Food welfare organizations report sharp rise in requests as Passover approaches

Pitchon Lev says request for aid increased by 285%, and average age of those seeking assistance dropped from 67 to 53 in 2022

Workers unload goods outside a supermarket, in downtown Jerusalem, December 8, 2022. (Nati Shohat/Flash90)
Workers unload goods outside a supermarket, in downtown Jerusalem, December 8, 2022. (Nati Shohat/Flash90)

Pitchon Lev, a food welfare organization that provides food packages to in-need families, on Tuesday reported a 285 percent rise in aid requests for the Jewish holiday of Passover.

The average age of those requesting aid from Pitchon Lev dropped by 13 years, from 67 in 2022 to 53 this year.

In response, Welfare Minister Yaakov Mergi (Shas) stated that he would grant NIS 5 million ($1.4 million) to support food assistance organizations ahead of Passover, Maariv reported.

Eli Cohen, CEO of Pitchon Lev, welcomed the government’s goodwill gesture, but said that he expects to see a NIS 260 million ($72 million) increase for food welfare programs in the next budget, “just as the government promised in the coalition agreements.”

“Unfortunately, our data this year leaves no room for error. The effects of the cost of living have been made clear, and [the data] confirms what we have been seeing on the ground for a long time – that young families are unable to bear the economic load and are falling into poverty,” Cohen said.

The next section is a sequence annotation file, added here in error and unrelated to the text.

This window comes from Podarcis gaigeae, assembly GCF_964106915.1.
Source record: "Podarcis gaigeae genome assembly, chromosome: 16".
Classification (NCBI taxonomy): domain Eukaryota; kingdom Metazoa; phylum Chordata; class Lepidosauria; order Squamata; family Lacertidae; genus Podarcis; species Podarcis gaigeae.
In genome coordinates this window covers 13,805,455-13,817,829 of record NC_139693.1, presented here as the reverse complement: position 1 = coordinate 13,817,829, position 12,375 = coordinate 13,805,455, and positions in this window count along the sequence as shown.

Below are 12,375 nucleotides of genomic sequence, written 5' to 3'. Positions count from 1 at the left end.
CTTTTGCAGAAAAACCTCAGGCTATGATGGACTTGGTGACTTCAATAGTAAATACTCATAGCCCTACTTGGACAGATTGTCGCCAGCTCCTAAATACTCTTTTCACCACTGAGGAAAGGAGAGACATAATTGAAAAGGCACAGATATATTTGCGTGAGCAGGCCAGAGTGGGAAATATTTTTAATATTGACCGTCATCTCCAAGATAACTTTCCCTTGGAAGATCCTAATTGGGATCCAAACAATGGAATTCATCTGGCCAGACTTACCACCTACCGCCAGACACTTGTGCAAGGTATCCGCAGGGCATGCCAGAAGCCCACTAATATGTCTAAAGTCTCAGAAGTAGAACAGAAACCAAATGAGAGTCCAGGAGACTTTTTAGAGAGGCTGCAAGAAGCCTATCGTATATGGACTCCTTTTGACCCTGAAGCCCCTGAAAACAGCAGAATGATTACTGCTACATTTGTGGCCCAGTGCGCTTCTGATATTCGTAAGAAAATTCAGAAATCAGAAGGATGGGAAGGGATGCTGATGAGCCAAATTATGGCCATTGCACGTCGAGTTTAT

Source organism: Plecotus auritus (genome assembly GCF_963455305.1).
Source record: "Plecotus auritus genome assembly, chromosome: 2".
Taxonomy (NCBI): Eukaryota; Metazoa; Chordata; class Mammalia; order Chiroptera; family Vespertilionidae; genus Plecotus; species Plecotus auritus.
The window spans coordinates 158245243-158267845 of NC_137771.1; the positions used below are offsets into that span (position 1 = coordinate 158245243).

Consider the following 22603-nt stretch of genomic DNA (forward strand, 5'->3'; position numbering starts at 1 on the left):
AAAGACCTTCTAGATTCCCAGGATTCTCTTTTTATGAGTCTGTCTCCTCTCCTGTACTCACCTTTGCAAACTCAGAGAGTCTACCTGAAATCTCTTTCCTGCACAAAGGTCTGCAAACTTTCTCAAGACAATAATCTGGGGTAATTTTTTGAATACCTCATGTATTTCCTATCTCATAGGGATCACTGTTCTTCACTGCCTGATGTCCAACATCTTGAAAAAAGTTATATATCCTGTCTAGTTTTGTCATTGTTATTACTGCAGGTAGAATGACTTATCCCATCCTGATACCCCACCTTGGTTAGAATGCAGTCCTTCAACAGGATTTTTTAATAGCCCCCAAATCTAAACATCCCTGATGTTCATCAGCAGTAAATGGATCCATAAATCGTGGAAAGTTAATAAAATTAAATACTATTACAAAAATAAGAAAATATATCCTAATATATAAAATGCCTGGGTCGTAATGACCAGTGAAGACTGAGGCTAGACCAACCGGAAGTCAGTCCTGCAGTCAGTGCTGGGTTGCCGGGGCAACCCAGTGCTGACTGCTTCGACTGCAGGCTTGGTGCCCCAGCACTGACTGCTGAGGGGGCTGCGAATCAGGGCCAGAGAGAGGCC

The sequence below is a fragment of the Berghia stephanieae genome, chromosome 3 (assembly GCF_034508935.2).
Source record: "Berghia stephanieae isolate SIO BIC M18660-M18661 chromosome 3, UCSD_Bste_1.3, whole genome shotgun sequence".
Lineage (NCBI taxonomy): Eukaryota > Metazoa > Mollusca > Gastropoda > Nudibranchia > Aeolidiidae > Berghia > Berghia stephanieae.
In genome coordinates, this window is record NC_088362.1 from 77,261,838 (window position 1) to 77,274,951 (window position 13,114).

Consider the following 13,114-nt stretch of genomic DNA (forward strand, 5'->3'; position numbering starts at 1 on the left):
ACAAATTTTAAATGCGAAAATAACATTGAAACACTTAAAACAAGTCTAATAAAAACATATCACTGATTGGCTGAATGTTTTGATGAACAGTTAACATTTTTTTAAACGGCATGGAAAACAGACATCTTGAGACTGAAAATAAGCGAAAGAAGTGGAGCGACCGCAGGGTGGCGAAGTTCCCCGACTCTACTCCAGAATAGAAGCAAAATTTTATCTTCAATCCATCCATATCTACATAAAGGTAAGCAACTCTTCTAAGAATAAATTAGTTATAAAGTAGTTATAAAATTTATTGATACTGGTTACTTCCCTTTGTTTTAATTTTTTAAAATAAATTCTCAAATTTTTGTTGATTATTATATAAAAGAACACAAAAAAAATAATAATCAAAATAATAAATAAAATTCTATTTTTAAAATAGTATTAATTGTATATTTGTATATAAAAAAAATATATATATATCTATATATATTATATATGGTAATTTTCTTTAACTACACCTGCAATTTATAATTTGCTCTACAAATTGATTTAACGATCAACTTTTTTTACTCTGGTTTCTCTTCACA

Israel’s cost of living is one of the highest among countries in the OECD, which has been generally attributed to a lack of competition among local importers and manufacturers. The top three local supermarket chains account for over half of the food retail market, limiting competition and putting upward pressure on prices. Meanwhile, import tariffs, value-added tax costs and kosher restrictions have been keeping out international retail chains.

The coronavirus pandemic coupled with Russia’s invasion of Ukraine has also significantly impacted the cost of living.

An elderly woman searches for cans in the trash at Mahane Yehuda market in Jerusalem on October 30, 2022. (Olivier Fitoussi/Flash90)

One unnamed 37-year-old married mother of five, speaking to Maariv, said she had never expected to need food assistance.

“I never thought I would find myself requesting aid from anyone. Our expenses are simply too high, and we aren’t able to earn enough to maintain a normal lifestyle.”

Cohen’s concerns were shared by other charity organizations. The Latet welfare organization, in its 2022 alternative poverty report, found that the proportion of people needing financial assistance had tripled in the past year.

Another charity organization, Lechiot B’Kavod (Living With Dignity), said it was planning to provide 3,000 meals to Holocaust survivors and the elderly on Passover.

It said the rising cost of food resulted in a 20% rise in the cost of its food provision program.

“The production cost of every meal has risen substantially, and leading up to the holiday we are not sure that we can provide for everyone if the prices keep climbing or if there are not enough donations,” Lechiot B’Kavod CEO Erez Karlenstein said.

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